Historical Sketch of the old Middlesex canal.

By Herbert Pierce Yeaton.

the canal began at Middlesex Village, on the Merrimac river in the town of Chelmsford, and was lifted through a connected flight of three locks, passing under the main street over an aqueduct across the brook-near which are some quaint old houses erected by the proprietors for the use of their employes —and through the long swamp to River Meadow brook, also crossed by aqueduct. Thence it was continued to Billerica, where it entered the Concord river by a stone guard lock, with a floating tow path, and passed out on the southern side through another stone guard lock. The canal is still used by the Talbot mills at North Billerica for the supply of water for power, and in this connection they have retained one of the lock gates, thus saving for us one of the best preserved and most interesting features of the old canal. On the south bank of the Concord river an extensive cutting through rocks was necessary. The Shawsheen river flows through a deep and narrow valley, and the stone work for the aqueduct constituted perhaps the most imposing structure on the canal. Two end abutments and a central pier, all stone, supported a wooden truck or box about 180 feet long, elevated thirty feet above the river, and of sufficient width and depth. The abutments and pier remain undisturbed to this day, with some decaying fragments of the oaken truck still clinging to the pier. The highway and electric car line pass within a few feet of this monument. [2]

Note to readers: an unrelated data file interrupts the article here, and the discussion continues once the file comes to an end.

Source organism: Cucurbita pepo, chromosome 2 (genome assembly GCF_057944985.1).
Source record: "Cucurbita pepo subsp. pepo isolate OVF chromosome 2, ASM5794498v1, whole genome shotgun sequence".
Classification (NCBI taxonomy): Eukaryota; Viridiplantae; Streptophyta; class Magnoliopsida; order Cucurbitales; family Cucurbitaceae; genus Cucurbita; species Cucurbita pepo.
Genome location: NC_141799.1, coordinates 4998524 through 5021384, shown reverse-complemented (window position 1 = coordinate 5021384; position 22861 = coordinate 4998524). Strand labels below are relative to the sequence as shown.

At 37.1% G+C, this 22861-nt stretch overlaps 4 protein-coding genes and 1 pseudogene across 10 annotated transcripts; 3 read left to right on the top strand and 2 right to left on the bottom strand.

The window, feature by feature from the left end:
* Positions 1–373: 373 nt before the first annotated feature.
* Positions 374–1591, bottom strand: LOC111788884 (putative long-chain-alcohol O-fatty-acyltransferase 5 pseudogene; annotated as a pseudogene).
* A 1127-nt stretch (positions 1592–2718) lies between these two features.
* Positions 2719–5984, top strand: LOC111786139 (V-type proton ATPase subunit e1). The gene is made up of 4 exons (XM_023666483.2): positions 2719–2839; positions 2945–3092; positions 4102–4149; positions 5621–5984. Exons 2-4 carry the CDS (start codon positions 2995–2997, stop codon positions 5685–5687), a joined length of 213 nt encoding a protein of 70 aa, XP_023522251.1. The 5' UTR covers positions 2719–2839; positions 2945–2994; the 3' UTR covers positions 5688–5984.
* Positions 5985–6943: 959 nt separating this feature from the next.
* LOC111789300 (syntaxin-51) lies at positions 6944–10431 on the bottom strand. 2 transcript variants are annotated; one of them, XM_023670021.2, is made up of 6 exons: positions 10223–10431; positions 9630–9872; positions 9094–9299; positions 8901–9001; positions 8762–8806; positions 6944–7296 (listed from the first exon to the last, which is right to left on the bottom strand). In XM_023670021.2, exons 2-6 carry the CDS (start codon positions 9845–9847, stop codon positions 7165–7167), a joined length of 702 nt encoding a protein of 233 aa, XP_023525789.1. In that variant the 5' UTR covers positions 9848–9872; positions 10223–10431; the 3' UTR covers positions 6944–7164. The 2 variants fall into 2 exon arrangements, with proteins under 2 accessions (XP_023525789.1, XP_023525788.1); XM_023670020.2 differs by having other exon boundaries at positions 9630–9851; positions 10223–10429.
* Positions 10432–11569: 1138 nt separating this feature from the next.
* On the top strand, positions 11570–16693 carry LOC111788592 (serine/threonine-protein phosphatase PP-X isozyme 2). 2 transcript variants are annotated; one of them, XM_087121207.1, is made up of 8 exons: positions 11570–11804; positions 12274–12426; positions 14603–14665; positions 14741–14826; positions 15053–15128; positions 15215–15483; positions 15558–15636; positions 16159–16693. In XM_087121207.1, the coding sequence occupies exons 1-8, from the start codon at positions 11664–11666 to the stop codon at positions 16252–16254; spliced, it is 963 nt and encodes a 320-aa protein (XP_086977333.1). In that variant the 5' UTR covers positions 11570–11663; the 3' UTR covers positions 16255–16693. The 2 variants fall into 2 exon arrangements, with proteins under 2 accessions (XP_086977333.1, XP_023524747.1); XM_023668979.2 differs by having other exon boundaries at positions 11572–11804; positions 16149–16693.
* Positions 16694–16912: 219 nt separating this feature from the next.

Half a mile further south was Nichols' lock, a portion of which still remains as a part of a cellar wall. Mr. Nichols had charge of this lock for a great many years. He was a successful farmer, and, in addition, kept an excellent inn for the accommodation of travelers on the canal. There were many of these, and Nichols' was a favorite place for dinner or a night's lodging. In Wilmington the canal passed through wide, boggy meadows, where the bed sank some sixty feet; crossed the Maple Meadow brook near the poor farm by another aqueduct, of which the remains are very picturesque; and then made an abrupt bend around the foot of a hill. This bend was called the Oxbow. A mile further south the canal entered the town of Woburn, passing within a short distance of the house of Loammi Baldwin. Just to the north of Woburn station a picturesque view of the canal may be had from the railroad. The canal has here been transformed into a duckpond, the width being preserved, but each end of the pond being formed by a dam and the railroad embankment. The canal crossed the swamp, where great quantities of earth were sunk in forming the bed and side banks, and passed to the rear of the present public library building and under the road near Wilson's Tavern. This tavern has since been the homestead of the late Ruel Carter, and was destroyed by fire about 1886. The canal passed through Horn pond, where there was a very important engineering feature, and known as Horn pond, or Stoddard locks. At this point there was a descent of fifty feet by three sets of double stone locks, the middle set being separated from that above and below by a basin-line expansion or widening of the canal, by which the draft of water by locking was equalized. Two of these locks were of hammered granite. These locks were so near Boston, the journey thither in the packet boat, ‘General Sullivan,’ was such a pleasant one, the view of the canal and lake was so picturesque and interesting, that the place speedily became a popular resort. Pleasure boats plied the lake, Kendall's Boston brass band and the Brigade band of Boston rendered sweet harmony, and the crowds wandered from the groves to the lake and back to the canal, where shots of lumber-rafts and canal-boats laden with cargoes were [3] continually passing through the locks. So popular did the place become that in 1838 the Horn Pond House was leased for $700 for that year.